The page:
Bayit Hadash leader fired for sexual misconduct

By MATTHEW WAGNER
May 18, 2006 23:32
3 minute read.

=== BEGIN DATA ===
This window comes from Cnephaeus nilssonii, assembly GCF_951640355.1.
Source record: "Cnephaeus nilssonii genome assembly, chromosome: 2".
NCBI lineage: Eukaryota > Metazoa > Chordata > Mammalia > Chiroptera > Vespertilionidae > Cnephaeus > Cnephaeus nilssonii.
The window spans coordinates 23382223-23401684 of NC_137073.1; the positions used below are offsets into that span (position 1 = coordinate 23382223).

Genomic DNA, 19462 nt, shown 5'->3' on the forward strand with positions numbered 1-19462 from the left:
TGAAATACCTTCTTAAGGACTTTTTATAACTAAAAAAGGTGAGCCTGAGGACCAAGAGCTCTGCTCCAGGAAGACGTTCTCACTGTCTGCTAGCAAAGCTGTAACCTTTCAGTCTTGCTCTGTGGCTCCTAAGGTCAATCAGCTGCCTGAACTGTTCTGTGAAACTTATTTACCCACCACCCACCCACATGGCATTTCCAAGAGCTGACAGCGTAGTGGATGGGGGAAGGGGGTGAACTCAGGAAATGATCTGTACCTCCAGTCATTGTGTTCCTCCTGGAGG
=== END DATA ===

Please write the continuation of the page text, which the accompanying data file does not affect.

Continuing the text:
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Rabbi Mordechai Gafni, a charismatic but controversial leader of the Jewish renewal movement, was dismissed last week from his position as spiritual leader and lecturer at Bayit Hadash, a Tel Aviv-based prayer and study community, amid allegations of sexual misconduct and exploitation of employee-employer relations. With the help of sympathetic rabbis, Gafni, co-founder of Bayit Hadash, has been dodging accusations and rumors of sexual wrongdoings both here and in the US for two decades. But even Gafni's most ardent supporters were forced to backtrack when, on May 9, three women filed a police complaint against him and provided attorney Eitan Maimoni with a sworn statement of his misconduct, and a fourth women, from an institution where Gafni previously worked, gave similar testimony before Bayit Hadash heads. Jacob Ner-David, a co-founder of Bayit Hadash, who has known Gafni for 24 years, told The Jerusalem Post that he felt betrayed by him. "I find it hard to respect him," Ner-David said. "He lied to me." Ner-David said that in a personal discussion with Gafni just recently the subject of sexual misconduct among rabbis had come up. "I remember him telling me, 'I would never have any kind of relationship,'" he said. Ner-David and Avraham Leader, another co-founder of Bayit Hadash, wrote in a letter to its board members that in the present situation, "we should recommend to the Bayit Hadash steering committee that Mordechai Gafni's tenure in Bayit Hadash be ended immediately, or alternatively, we would collectively resign." They wrote that Gafni's sexual misconduct involved women from the Bayit Hadash community, both staff members and students. "It is our position that there is no place for relations like this between a rabbi and his students or between an employer and his employees, whether consensual or not. It would seem that this is also the opinion of Mordechai, since he swore all the women involved to eternal and absolute silence," they wrote. In a statement to his followers this week, Gafni took blame for his actions and said he was "infinitely saddened and profoundly sorry" for the pain he had caused. He acknowledged that he was "sick," and said he planned to enter a treatment center and leave his "rabbinic teaching capacities." Gafni left the country last week before Jewish and Israeli news media broke the story. Sources close to Gafni said he stayed first in Boston and then in Boulder, Colorado, with New Age philosopher Ken Wilber. Wilber issued a statement on his Internet site that "after long conversations with many of the concerned parties," he had concluded "there is substantial truth to some of these allegations." And that there was "grave wrongdoing on Marc's part, and I believe this wrongdoing is due not just to bad judgment on Marc's part, but to a pathology or dysfunction affecting Marc." The Jewish Week's which began reporting Gafni's misconduct in 2004, said that Rabbi Saul Berman, the founder and director of the modern Orthodox Edah organization, who had been an outspoken defender of Gafni, backtracked. Berman said he was "deeply regretful" of his prior support for Gafni, and worried that his past defense may have prolonged his "predatory behavior against women." Ner-David said that he and Leader were notifying all possible teaching venues frequented by Gafni to prevent this from happening again. A rabbi familiar with Gafni and his teachings said that "re-eroticizing" Judaism was a major theme. "He talked a lot about ecstatic worship that could be equated with sexual union. There is plenty of symbolism in the Zohar and other Jewish sources to support this idea. "He knew how to draw a crowd. He was a really good speaker. A lot of people could not stand him, but people who did like him were entranced."

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